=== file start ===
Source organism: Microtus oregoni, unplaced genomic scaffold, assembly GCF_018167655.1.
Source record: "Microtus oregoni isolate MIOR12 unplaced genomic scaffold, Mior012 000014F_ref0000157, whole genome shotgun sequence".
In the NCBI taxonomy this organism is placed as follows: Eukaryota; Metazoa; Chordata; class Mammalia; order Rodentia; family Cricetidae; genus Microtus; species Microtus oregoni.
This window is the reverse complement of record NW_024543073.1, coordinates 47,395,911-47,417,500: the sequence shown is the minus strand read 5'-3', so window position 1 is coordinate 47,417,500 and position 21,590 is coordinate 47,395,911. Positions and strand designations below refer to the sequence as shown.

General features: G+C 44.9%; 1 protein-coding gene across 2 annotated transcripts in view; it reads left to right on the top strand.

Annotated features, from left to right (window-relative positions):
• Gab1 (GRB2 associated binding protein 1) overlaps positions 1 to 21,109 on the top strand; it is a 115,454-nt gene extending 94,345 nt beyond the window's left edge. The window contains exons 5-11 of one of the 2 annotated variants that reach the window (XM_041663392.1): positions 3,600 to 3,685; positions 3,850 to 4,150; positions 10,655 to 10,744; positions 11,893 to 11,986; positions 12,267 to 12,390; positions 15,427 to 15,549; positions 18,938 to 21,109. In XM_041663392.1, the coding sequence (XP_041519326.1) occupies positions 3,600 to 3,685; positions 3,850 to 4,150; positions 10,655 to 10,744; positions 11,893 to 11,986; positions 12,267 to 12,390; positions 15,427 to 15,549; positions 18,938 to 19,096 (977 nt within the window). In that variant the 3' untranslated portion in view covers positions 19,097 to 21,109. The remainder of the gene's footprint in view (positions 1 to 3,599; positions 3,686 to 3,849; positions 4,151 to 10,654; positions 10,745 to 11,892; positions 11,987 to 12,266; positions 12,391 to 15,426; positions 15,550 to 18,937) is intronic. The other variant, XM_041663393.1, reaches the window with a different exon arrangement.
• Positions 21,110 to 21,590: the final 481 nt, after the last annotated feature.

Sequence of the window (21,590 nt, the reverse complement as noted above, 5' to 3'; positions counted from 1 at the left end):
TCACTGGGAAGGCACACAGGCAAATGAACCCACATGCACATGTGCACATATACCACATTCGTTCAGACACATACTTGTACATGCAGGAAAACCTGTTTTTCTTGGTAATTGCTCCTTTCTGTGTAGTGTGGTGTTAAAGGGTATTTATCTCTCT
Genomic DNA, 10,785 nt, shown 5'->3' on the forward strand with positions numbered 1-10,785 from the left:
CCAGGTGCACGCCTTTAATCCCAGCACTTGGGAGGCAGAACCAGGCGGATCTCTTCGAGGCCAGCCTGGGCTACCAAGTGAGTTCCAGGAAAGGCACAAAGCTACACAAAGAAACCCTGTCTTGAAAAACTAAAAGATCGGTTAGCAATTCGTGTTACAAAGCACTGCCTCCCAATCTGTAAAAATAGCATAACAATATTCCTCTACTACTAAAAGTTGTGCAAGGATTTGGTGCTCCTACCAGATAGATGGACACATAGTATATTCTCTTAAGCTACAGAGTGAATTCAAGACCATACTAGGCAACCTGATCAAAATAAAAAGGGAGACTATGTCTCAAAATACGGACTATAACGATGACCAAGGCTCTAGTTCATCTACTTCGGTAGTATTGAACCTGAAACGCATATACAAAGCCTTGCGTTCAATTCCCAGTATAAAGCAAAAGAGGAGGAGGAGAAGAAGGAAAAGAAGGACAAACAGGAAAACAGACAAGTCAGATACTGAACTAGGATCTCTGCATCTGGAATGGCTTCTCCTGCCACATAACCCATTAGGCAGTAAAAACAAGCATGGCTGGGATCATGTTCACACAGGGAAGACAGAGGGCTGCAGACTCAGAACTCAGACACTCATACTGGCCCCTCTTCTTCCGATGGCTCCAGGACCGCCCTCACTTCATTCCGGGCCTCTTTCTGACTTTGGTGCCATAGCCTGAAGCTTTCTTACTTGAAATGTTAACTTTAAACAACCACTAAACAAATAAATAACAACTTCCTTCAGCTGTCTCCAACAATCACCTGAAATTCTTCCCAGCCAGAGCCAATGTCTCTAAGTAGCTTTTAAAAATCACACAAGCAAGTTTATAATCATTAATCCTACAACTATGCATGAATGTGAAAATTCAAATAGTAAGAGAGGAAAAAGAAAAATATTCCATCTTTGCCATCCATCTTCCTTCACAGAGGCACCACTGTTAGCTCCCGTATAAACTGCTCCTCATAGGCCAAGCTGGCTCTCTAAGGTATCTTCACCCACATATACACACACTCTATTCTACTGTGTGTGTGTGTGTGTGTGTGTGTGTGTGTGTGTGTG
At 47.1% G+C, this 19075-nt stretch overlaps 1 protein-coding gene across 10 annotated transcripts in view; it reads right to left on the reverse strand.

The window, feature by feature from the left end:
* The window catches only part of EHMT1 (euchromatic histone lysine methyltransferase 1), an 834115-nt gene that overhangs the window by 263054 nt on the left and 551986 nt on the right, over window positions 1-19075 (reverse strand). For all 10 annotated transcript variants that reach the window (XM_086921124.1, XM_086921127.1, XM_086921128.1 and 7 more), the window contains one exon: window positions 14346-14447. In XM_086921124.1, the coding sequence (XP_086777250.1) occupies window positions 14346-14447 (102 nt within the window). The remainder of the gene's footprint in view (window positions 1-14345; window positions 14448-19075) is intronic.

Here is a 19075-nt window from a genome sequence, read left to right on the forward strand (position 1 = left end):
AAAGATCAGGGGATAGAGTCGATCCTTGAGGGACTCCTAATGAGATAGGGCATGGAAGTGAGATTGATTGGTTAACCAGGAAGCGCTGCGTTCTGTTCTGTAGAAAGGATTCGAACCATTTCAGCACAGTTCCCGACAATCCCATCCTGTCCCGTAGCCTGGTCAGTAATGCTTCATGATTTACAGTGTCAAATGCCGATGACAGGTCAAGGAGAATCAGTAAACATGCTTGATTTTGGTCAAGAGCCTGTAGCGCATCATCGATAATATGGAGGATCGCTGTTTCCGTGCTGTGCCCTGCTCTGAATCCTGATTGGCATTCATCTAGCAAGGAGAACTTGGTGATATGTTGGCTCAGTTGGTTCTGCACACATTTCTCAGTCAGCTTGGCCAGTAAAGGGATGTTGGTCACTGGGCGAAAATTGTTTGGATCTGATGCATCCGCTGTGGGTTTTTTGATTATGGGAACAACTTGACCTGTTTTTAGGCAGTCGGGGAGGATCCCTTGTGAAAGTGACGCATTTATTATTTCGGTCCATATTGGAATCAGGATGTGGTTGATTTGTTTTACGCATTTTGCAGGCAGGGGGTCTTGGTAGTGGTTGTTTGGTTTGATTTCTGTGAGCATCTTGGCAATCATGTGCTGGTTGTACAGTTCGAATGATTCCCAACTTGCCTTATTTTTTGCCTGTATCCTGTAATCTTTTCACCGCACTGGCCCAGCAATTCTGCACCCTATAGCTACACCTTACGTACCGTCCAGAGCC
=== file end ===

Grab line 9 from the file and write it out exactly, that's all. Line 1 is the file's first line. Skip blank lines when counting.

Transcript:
Sequence of the window (21,590 nt, the reverse complement as noted above, 5' to 3'; positions counted from 1 at the left end):